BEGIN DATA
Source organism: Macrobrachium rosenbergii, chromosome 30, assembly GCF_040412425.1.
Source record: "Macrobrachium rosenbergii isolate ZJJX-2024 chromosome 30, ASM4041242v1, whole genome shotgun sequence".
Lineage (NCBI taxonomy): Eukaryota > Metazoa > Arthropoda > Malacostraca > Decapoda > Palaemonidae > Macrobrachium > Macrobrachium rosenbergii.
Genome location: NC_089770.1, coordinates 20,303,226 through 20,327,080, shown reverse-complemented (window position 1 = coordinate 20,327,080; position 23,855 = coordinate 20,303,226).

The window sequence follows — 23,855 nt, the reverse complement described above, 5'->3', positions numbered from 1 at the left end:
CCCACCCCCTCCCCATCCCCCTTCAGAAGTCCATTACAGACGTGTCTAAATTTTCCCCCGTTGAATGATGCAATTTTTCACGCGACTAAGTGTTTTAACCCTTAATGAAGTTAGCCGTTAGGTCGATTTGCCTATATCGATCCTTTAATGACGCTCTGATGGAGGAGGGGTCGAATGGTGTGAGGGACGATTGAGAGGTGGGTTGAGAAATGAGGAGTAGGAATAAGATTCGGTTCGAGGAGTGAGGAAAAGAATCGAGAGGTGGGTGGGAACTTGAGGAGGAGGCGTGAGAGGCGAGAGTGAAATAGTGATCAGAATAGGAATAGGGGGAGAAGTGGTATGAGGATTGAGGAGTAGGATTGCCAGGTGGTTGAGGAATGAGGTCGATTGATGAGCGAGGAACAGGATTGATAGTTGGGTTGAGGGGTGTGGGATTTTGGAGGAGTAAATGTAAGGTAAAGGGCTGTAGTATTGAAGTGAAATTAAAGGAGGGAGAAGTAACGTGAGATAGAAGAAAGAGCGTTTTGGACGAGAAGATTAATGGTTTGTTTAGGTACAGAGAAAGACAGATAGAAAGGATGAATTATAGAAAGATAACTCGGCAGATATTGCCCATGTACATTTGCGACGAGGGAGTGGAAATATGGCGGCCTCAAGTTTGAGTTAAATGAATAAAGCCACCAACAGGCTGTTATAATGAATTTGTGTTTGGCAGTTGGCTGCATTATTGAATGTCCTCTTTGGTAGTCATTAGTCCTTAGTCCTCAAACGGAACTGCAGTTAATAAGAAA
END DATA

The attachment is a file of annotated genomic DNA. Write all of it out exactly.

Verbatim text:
Source organism: Macrobrachium rosenbergii, chromosome 30, assembly GCF_040412425.1.
Source record: "Macrobrachium rosenbergii isolate ZJJX-2024 chromosome 30, ASM4041242v1, whole genome shotgun sequence".
Lineage (NCBI taxonomy): Eukaryota > Metazoa > Arthropoda > Malacostraca > Decapoda > Palaemonidae > Macrobrachium > Macrobrachium rosenbergii.
Genome location: NC_089770.1, coordinates 20,303,226 through 20,327,080, shown reverse-complemented (window position 1 = coordinate 20,327,080; position 23,855 = coordinate 20,303,226).

The window sequence follows — 23,855 nt, the reverse complement described above, 5'->3', positions numbered from 1 at the left end:
CCCACCCCCTCCCCATCCCCCTTCAGAAGTCCATTACAGACGTGTCTAAATTTTCCCCCGTTGAATGATGCAATTTTTCACGCGACTAAGTGTTTTAACCCTTAATGAAGTTAGCCGTTAGGTCGATTTGCCTATATCGATCCTTTAATGACGCTCTGATGGAGGAGGGGTCGAATGGTGTGAGGGACGATTGAGAGGTGGGTTGAGAAATGAGGAGTAGGAATAAGATTCGGTTCGAGGAGTGAGGAAAAGAATCGAGAGGTGGGTGGGAACTTGAGGAGGAGGCGTGAGAGGCGAGAGTGAAATAGTGATCAGAATAGGAATAGGGGGAGAAGTGGTATGAGGATTGAGGAGTAGGATTGCCAGGTGGTTGAGGAATGAGGTCGATTGATGAGCGAGGAACAGGATTGATAGTTGGGTTGAGGGGTGTGGGATTTTGGAGGAGTAAATGTAAGGTAAAGGGCTGTAGTATTGAAGTGAAATTAAAGGAGGGAGAAGTAACGTGAGATAGAAGAAAGAGCGTTTTGGACGAGAAGATTAATGGTTTGTTTAGGTACAGAGAAAGACAGATAGAAAGGATGAATTATAGAAAGATAACTCGGCAGATATTGCCCATGTACATTTGCGACGAGGGAGTGGAAATATGGCGGCCTCAAGTTTGAGTTAAATGAATAAAGCCACCAACAGGCTGTTATAATGAATTTGTGTTTGGCAGTTGGCTGCATTATTGAATGTCCTCTTTGGTAGTCATTAGTCCTTAGTCCTCAAACGGAACTGCAGTTAATAAGAAA